As U.S. President Barack Obama remained silent over the decision by credit-rating agency Standard and Poor's to downgrade his country's debt, two administration officials took up the fight Saturday, drubbing the company for what one called a "$2-trillion mistake."
A day after S&P downgraded the United States's federal debt for the first time ever to AA-plus from the top grade of AAA, details emerged about how the rating agency arrived at its decision, prompting senior administration figures to spar with the company over its motives.
'This error raise[s] fundamental questions about the credibility and integrity of S&P's ratings action'—U.S. Treasury official John Bellows
John Bellows, assistant secretary for economic policy at the U.S. Treasury, said in a post on the department's blog that, due to an analytical mixup, S&P had made a "$2-trillion mistake [that] led to a very misleading picture of debt sustainability" in its 10-year projections of U.S. government debt.
When the Treasury Department pointed out the overestimate to S&P on Friday before the rating agency went public with its announcement, instead of taking "another day to carefully re-evaluate their analysis" it shifted its rationale for the downgrade from an economic one to a political one, Bellows said.
The first draft of S&P's news release announcing the downgrade, a copy of which was sent to Treasury on Friday midday, focused on fiscal concerns, Bellows said. The final published version cites weakened "effectiveness... of American policymaking and political institutions" and "the difficulties in bridging the gulf between the political parties over fiscal policy."
"The haste with which S&P changed its principal rationale for action when presented with this error raise[s] fundamental questions about the credibility and integrity of S&P's ratings action," Bellows writes.
White House chief economic adviser Gene Sperling added to the chorus of condemnation, saying S&P's behaviour "smacked of an institution starting with a conclusion and shaping any arguments to fit it."
"The magnitude of their error combined with their willingness to simply change on the spot their lead rationale in their press release once the error was pointed out was breathtaking," Sperling said.
The math error arose from S&P's mixing up two different scenarios calculated by the non-partisan Congressional Budget Office to figure out how much government spending will increase in the next decade. The company admitted the error in a news release on Saturday, saying its initial 10-year debt projection was indeed $2 trillion US too high.
S&P fights back
But the rating agency took the rare step of having its top national-debt experts nevertheless defend their decision in a conference call Saturday with the media. They said it was the months of haggling in Congress over budget cuts that led them to downgrade the U.S. rating, particularly because the impasse suggested the government won't do much better in the future, even as the U.S. budget deficit grows.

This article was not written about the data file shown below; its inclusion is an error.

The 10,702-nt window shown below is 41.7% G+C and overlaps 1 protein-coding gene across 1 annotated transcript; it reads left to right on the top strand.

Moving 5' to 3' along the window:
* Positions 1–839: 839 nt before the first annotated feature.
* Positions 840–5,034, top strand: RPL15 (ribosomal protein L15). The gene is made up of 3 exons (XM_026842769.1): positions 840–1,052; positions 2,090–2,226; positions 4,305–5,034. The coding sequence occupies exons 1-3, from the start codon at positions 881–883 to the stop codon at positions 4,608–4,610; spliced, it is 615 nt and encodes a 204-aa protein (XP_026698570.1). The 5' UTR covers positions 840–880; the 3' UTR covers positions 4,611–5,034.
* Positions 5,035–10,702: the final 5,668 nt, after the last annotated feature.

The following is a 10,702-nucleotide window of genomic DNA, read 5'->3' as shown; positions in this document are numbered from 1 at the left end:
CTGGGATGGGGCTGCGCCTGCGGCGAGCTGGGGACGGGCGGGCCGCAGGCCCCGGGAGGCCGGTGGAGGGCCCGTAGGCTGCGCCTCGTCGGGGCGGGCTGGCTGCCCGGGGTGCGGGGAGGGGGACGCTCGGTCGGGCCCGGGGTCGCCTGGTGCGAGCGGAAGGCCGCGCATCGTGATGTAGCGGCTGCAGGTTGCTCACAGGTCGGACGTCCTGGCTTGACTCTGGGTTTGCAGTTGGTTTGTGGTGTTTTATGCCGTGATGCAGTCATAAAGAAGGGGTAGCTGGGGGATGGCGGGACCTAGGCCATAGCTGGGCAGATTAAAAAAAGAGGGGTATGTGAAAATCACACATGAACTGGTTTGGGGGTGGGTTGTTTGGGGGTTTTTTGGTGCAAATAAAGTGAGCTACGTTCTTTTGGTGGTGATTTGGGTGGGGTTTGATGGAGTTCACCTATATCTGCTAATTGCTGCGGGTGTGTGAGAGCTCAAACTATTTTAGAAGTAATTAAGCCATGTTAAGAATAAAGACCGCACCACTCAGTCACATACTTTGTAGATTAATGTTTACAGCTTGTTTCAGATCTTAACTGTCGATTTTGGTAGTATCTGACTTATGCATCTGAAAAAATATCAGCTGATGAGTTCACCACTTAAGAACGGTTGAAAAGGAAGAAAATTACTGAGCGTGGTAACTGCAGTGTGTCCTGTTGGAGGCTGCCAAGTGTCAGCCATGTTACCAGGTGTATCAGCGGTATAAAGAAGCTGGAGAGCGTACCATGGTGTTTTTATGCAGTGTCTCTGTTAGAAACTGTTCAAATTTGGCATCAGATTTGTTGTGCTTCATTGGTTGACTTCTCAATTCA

David Beers, global head of sovereign ratings at S&P, said the agency was concerned about the "degree of uncertainty around the political policy process. The nature of the debate and the difficulty in framing a political consensus.... That was the key consideration."
It's unclear what effect the debt downgrade will have on the U.S. government's ability to borrow. Traditionally, a lower rating signals a riskier investment and drives up the interest rate a debtor must pay to borrow money. That could have a huge impact on the American economy by making it more expensive for the government, companies and consumers to borrow money.
But U.S. Treasury bonds are the cornerstone debt instruments of the world financial system and unlikely to lose that status. As well, past debt downgrades in some other countries — Belgium, Italy and Spain in 1998 and Ireland in 2009 — didn't immediately cause interest rates there to rise. And U.S. debt still enjoys top-grade status from the country's two other major rating agencies, Moody's and Fitch.
Obama's potential opponents in next year's presidential election seized the occasion Saturday to slam his economic leadership.
Mitt Romney, a former Massachusetts governor and the frontrunner for the Republican presidential nomination next year, wrote that "America's creditworthiness just became the latest casualty in President Obama's failed record of leadership."
Former Minnesota governor Tim Pawlenty chimed in that "what we should be talking about is downgrading Barack Obama from president of the United States." Campaigning in Iowa, Pawlenty said, "We need to have a president who understands what it means to put our full faith and credit in the American people."
Also in Iowa, Representative Michele Bachmann, a Republican from Minnesota, called for Treasury Secretary Timothy Geithner's ouster. Bachman, who voted against the deadlock-breaking deal earlier this week that saw Congress authorize further borrowing by the Treasury in exchange for major spending cuts, told a reporter, "This president has destroyed the credit rating of the United States through... his inability to control government spending."
The unprecedented downgrading of the U.S. government's credit also earned the country admonishment from China, the largest foreign holder of American debt, which said Saturday that "mounting debts and ridiculous political wrestling in Washington have damaged America's image abroad."